As parent carers, our own wellbeing is often bottom of the list. The to do list at home and at work is seemingly endless leaving little if any time for ourselves.
I learnt the hard way that putting everybody else’s needs first comes with a heavy price. For me, it was when work created demands beyond what was reasonable.
Six months after I wrote that post I was buried under a wave of what my GP called ‘burnout and vital exhaustion’. Imploding was inevitable really, particularly when there was no space or time to recover at home.
Since then, I’ve been trying to find my own path to improving my mental health and wellbeing. It’s a long road. There is no ‘big red button’ to push for help.
But there were things that me, my employer and the many health, social care and local authority teams that are in our lives as a result of having a disabled child could have done to help protect my wellbeing, if only we had known what they were.
Parent carer wellbeing is important. We are our child’s parents, advocates, carers, nurses, translators and administrators.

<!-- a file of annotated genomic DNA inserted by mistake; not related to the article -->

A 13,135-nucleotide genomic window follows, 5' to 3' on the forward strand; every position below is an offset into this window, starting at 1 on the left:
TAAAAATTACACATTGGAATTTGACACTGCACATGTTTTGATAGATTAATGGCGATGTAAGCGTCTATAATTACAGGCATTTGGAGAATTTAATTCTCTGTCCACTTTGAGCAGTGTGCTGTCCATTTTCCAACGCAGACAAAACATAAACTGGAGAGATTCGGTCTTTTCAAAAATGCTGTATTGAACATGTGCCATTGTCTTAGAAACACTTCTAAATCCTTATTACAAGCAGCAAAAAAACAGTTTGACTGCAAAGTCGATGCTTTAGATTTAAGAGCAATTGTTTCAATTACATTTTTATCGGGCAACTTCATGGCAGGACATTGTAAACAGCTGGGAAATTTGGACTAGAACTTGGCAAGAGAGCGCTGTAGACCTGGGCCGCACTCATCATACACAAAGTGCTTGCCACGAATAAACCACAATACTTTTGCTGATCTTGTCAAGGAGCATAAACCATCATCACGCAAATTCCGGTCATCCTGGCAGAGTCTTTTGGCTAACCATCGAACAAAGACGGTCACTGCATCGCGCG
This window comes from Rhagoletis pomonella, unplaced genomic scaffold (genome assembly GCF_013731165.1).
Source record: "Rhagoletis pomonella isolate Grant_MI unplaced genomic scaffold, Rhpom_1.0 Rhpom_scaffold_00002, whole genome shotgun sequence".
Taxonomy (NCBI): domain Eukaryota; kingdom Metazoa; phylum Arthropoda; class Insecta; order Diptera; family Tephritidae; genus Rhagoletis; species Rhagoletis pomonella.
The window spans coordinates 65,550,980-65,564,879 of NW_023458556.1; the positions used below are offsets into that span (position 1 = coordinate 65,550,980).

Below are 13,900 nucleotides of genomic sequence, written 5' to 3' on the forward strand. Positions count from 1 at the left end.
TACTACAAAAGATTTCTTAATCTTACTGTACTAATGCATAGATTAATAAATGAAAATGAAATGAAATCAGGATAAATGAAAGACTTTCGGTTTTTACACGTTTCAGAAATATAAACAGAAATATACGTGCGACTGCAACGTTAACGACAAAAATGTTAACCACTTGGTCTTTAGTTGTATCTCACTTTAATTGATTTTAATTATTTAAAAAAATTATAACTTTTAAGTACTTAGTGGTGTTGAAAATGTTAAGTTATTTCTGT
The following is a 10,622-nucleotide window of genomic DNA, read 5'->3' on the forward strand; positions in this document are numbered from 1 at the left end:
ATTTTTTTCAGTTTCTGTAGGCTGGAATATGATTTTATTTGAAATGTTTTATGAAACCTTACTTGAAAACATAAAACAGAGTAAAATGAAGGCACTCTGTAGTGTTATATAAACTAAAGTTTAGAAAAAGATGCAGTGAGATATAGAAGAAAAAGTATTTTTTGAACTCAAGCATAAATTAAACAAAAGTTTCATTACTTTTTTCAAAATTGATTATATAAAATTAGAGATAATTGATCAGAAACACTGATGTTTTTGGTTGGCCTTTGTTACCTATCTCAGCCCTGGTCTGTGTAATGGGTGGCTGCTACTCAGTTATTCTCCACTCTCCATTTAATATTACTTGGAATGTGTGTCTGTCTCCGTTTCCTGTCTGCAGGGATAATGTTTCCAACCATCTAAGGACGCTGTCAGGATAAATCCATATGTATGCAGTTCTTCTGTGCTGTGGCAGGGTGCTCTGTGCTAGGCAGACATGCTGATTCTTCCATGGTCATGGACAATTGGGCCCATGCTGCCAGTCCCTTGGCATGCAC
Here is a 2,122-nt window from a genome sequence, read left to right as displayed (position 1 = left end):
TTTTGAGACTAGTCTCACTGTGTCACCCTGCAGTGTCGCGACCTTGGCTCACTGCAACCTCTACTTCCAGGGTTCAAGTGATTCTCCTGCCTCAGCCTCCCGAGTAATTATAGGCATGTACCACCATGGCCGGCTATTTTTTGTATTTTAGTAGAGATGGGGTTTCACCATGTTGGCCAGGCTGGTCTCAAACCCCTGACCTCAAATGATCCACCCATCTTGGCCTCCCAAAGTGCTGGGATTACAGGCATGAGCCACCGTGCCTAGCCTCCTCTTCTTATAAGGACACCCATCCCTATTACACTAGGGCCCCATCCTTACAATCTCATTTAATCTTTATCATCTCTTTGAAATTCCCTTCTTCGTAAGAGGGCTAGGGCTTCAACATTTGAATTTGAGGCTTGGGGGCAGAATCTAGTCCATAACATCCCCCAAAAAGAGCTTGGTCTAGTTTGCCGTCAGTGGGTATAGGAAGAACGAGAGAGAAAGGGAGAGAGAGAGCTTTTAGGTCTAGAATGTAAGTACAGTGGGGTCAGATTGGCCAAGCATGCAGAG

In the eyes of the state we are expensive to replace.
In the eyes of our children, irreplaceable.
We need help and support to stay well.
Flexibility at work. Sometimes emotional support.
Understanding, clear communication and human conversation from professionals.
Early and proactive intervention to provide professional mental and emotional wellbeing and resilience counselling.
Keep tuned in to the blog for content about parent carer wellbeing.
To invite Katherine to speak at your organisation or event about supporting the mental health and wellbeing of parent carers, get in touch by email.